Suggested way to use this chime page.

Mouse action summary

First explore the enzyme-DNA complex in the original ribbon and backbone mode. (To get the original presentation, just click the "select/resize/color" button, the reset button under the jmol window, or hit reload on your browser.)

The form of the enzyme that was crystallized has two domains, a 3' to 5' exonuclease domain and the polymerization domain. The polymerization domain has three named regions: fingers. palm, and thumb. Use the buttons to highlight each.

Now look at the substrates: DNA, the incoming nuleotide, and 2 magnesium ions. Identify the template and primer strands. When you restrict to just the substrates, there is an "extra" base hanging away from the double-helical portion of the DNA. What is it? (Try to answer, then click here .)

How far is the polymerization active site from the exonuclease domain? You can get distances as follows: From the standard buttons below the Jmol window select "distance" under "mouse click." Now distances are given between atoms clicked in succession. When you are done reset "mouse click" to indentify."

Obviously, a major rearrangement of the path of the primer strand through the enzyme is required for editing.

Let's investigate the active site. Reset the image and then click a "retrict" button under "Substrates: DNA and dNTP", zoom in a bit. Notice how the incoming nucleotide has positioned itself so that it is in the right position to become B-DNA. Once you are oriented show all of the atoms. If you lose sight of the incoming dNTP, color its carbons white.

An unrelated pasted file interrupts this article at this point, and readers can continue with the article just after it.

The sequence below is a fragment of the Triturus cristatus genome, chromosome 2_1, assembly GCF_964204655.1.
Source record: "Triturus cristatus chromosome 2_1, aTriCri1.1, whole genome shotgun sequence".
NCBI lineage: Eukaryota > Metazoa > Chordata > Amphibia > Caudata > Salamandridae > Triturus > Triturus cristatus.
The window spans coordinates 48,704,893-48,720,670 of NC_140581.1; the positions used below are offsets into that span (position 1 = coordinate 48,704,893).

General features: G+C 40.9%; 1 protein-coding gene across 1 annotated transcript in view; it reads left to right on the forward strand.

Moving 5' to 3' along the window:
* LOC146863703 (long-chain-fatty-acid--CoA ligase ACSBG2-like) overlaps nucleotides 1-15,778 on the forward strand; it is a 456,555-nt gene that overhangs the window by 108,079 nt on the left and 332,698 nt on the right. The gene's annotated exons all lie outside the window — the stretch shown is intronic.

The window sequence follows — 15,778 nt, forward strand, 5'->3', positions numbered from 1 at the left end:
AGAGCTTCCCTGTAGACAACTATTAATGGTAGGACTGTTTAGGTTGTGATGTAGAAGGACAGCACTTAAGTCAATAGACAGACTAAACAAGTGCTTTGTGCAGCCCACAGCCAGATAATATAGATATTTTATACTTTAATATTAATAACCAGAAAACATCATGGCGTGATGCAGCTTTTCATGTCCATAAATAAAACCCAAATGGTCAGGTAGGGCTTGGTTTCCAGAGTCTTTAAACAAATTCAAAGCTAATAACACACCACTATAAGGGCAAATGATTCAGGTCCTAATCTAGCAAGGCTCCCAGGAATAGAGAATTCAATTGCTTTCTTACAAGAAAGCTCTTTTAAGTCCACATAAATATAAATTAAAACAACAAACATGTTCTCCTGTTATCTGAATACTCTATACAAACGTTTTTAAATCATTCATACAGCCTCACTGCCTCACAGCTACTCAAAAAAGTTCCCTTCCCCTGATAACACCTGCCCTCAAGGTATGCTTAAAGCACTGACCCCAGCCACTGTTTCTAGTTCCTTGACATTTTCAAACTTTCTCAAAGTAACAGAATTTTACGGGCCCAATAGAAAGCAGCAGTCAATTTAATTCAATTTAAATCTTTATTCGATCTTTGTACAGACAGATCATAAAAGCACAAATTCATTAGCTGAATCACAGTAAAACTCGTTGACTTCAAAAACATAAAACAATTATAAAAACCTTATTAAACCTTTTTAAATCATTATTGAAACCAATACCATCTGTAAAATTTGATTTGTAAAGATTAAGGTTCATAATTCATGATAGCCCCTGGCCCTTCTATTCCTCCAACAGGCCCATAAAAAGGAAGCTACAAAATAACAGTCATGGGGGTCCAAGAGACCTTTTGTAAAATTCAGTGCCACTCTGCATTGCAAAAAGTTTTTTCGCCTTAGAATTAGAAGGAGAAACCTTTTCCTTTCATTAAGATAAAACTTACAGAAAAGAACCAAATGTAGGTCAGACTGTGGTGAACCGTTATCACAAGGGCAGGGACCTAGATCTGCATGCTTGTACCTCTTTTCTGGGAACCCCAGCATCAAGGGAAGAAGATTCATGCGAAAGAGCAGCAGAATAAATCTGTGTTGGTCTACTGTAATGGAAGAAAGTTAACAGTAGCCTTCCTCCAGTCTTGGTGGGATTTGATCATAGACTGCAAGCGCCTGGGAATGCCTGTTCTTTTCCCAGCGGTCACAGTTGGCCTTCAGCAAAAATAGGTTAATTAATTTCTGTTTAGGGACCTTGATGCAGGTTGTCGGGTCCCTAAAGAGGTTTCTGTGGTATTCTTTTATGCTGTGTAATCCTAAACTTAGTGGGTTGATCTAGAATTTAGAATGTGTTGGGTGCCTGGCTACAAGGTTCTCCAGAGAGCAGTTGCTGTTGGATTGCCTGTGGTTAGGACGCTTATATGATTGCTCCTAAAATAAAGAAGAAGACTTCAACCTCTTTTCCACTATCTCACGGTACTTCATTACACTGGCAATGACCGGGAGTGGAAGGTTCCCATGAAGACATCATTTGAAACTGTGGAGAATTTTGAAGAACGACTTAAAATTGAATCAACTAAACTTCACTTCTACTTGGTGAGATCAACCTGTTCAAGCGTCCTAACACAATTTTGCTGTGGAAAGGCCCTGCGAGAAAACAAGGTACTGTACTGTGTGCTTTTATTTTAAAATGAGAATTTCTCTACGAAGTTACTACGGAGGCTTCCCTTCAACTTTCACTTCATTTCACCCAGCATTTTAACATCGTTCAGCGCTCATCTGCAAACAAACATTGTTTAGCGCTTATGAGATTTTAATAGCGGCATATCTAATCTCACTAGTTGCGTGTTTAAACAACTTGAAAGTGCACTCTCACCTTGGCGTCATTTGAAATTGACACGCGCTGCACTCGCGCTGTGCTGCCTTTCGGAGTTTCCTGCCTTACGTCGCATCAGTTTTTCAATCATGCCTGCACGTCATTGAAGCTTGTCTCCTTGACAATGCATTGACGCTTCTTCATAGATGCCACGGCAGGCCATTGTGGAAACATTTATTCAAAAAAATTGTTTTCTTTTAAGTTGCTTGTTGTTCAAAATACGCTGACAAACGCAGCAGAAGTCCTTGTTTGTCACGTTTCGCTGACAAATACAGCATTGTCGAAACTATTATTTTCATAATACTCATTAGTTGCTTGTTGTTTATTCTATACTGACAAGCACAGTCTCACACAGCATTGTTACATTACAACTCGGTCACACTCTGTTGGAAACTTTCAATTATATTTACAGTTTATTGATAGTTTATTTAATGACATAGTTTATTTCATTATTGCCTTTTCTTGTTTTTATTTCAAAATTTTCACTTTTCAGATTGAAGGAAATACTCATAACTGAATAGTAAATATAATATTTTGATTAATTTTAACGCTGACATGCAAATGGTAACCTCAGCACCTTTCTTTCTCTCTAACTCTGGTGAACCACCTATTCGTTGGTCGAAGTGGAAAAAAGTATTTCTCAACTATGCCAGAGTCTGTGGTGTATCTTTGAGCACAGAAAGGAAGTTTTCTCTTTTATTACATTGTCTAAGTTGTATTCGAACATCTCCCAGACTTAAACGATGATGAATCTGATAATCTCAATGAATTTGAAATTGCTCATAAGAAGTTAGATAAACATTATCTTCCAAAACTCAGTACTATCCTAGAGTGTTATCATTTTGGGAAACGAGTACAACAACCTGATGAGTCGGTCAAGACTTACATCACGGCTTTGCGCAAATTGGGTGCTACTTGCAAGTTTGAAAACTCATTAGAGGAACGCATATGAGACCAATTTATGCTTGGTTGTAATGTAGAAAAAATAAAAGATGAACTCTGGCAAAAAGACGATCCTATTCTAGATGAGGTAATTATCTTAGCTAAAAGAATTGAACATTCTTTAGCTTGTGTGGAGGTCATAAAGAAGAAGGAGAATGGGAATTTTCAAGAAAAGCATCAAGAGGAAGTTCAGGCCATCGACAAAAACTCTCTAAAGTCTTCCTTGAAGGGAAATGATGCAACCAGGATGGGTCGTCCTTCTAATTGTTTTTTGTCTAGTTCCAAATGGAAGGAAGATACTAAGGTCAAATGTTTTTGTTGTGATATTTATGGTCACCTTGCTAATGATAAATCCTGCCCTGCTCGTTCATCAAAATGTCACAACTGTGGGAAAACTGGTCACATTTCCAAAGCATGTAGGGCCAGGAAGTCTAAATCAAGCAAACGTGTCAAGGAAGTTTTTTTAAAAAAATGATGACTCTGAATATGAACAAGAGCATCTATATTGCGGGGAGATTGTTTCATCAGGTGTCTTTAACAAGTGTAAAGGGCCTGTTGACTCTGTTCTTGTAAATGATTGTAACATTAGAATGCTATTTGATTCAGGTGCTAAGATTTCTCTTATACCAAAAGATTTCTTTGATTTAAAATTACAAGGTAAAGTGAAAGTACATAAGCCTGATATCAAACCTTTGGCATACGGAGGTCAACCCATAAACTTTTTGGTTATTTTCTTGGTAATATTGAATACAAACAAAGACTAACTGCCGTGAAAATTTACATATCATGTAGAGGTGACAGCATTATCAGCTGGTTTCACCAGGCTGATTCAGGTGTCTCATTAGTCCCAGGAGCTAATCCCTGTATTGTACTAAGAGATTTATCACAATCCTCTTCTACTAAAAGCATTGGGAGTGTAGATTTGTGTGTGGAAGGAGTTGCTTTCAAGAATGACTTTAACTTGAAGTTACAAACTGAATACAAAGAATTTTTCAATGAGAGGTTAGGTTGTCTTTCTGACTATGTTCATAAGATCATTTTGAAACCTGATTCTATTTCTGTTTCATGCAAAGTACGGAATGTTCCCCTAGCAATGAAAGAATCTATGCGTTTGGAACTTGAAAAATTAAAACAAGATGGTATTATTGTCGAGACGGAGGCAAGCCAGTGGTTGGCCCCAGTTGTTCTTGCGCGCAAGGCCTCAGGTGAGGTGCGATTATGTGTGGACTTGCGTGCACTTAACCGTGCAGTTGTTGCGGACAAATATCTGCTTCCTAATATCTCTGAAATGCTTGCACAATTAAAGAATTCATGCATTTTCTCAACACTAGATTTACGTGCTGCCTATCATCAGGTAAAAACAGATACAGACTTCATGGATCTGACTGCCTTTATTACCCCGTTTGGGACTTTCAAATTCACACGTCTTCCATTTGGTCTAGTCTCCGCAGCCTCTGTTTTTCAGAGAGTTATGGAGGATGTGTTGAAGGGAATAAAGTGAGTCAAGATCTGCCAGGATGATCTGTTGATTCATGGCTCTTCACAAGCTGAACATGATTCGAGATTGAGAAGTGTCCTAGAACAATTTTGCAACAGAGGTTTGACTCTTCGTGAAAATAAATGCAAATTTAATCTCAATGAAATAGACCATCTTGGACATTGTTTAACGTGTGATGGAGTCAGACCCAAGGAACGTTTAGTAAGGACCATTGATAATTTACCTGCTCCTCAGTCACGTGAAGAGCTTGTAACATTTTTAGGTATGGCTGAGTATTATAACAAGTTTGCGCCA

Now use the "zoom" button to see the details of the active site. Color the template and primer, if you need to orient yourself. Observe how the 3'-OH of the primer is situated so that it can attack the phosphorous of the alpha-phosphate of the incoming dNTP.

The reaction that creates the new phosphoester bond is an SN1 displcement on the phosphorous of the alpha-phosphate. The 3'-OH is the nucleophile and the beta phosphate is the leaving group. The two Mg++ ions aid this reaction.
Ion A coordinates the 3'-OH to position it and to fascilitate the dissociation of its hydrogen. It also neutralizes the oxygens of the alph-phosphate, so that they will readily reside at the basal positions of the trigonal bipyramid that forms during the transitions state. Ion B positions the beta- and gamma-phosphates, which will leave as pyrophosphate.

As mentioned above, to be an effective nucleophile, the 3'-OH lose its hydrogen. Is there a suitable group around to accept this hydrogen? I'm not certain , but my guess is or one of two waters coordinated to Mg++ A. . The Mg++ may cause one of these to dissociate to OH-. Remeber, hydrogens aren't seen in X-ray structures such as these.

Similarly, to make the beta phosphate a better leaving group, it should be protonated. Which residue might donate such a proton? My choice is .

If the image gets too messed up, just click the select whole complex button or reload.